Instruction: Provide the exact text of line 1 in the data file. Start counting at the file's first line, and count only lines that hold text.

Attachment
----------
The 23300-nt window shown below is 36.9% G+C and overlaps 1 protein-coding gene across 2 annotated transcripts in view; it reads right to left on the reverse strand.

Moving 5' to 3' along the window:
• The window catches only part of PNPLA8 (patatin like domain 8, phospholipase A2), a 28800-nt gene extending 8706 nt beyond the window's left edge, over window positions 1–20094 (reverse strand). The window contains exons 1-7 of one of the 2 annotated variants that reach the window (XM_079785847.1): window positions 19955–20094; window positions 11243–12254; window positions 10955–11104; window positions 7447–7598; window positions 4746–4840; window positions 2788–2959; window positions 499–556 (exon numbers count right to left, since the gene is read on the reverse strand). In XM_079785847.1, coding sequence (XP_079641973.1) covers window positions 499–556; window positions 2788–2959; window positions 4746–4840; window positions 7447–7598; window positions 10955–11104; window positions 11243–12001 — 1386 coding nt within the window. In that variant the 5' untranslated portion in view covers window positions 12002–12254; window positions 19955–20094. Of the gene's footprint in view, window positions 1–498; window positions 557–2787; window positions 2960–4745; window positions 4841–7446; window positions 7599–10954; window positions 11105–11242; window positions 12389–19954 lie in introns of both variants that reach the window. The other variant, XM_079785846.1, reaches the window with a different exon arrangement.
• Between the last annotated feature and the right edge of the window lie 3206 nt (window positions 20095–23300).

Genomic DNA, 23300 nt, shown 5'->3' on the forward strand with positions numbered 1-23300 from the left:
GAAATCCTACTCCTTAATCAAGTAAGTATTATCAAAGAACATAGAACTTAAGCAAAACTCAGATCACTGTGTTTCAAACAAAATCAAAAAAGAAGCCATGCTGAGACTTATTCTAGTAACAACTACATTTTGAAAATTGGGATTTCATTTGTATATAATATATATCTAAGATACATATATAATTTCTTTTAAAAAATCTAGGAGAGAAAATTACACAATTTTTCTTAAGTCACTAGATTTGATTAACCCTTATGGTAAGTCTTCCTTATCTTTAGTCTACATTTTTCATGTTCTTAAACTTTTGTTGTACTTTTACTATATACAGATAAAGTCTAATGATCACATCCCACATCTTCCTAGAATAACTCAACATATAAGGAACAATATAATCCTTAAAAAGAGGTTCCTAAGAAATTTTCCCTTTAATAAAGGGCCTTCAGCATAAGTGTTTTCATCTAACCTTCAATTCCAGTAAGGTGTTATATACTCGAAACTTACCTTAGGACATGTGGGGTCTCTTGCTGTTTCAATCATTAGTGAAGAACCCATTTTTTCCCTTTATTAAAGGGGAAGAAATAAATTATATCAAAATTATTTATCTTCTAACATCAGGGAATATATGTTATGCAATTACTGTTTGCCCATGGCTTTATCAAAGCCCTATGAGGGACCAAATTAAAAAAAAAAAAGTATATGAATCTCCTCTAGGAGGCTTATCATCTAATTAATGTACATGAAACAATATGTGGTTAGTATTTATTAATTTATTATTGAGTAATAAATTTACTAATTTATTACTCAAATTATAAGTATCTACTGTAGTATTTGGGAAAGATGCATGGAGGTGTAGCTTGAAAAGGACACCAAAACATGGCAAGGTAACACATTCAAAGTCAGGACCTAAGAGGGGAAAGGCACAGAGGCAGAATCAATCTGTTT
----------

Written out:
The 23300-nt window shown below is 36.9% G+C and overlaps 1 protein-coding gene across 2 annotated transcripts in view; it reads right to left on the reverse strand.